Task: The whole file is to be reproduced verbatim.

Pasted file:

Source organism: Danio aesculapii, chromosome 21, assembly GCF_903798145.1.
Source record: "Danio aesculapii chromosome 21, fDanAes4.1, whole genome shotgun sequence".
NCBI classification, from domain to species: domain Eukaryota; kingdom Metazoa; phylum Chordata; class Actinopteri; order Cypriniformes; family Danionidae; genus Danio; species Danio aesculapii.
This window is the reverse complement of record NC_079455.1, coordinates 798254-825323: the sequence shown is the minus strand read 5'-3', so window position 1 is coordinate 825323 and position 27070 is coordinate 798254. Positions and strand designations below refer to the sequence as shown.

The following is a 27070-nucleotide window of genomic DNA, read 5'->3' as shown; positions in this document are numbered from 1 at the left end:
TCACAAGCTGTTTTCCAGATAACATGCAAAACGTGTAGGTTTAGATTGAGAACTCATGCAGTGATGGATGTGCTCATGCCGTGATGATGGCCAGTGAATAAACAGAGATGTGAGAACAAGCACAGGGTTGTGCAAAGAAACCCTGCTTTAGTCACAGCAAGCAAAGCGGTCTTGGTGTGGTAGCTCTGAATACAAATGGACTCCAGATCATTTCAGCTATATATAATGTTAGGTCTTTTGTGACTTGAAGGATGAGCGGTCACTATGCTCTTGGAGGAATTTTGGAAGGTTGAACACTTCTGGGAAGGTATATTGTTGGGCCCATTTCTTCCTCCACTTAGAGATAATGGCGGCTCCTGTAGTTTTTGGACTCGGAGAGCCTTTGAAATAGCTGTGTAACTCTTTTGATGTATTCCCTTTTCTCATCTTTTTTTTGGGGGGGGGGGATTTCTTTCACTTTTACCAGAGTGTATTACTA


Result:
Source organism: Danio aesculapii, chromosome 21, assembly GCF_903798145.1.
Source record: "Danio aesculapii chromosome 21, fDanAes4.1, whole genome shotgun sequence".
NCBI classification, from domain to species: domain Eukaryota; kingdom Metazoa; phylum Chordata; class Actinopteri; order Cypriniformes; family Danionidae; genus Danio; species Danio aesculapii.
This window is the reverse complement of record NC_079455.1, coordinates 798254-825323: the sequence shown is the minus strand read 5'-3', so window position 1 is coordinate 825323 and position 27070 is coordinate 798254. Positions and strand designations below refer to the sequence as shown.

The following is a 27070-nucleotide window of genomic DNA, read 5'->3' as shown; positions in this document are numbered from 1 at the left end:
TCACAAGCTGTTTTCCAGATAACATGCAAAACGTGTAGGTTTAGATTGAGAACTCATGCAGTGATGGATGTGCTCATGCCGTGATGATGGCCAGTGAATAAACAGAGATGTGAGAACAAGCACAGGGTTGTGCAAAGAAACCCTGCTTTAGTCACAGCAAGCAAAGCGGTCTTGGTGTGGTAGCTCTGAATACAAATGGACTCCAGATCATTTCAGCTATATATAATGTTAGGTCTTTTGTGACTTGAAGGATGAGCGGTCACTATGCTCTTGGAGGAATTTTGGAAGGTTGAACACTTCTGGGAAGGTATATTGTTGGGCCCATTTCTTCCTCCACTTAGAGATAATGGCGGCTCCTGTAGTTTTTGGACTCGGAGAGCCTTTGAAATAGCTGTGTAACTCTTTTGATGTATTCCCTTTTCTCATCTTTTTTTTGGGGGGGGGGGATTTCTTTCACTTTTACCAGAGTGTATTACTA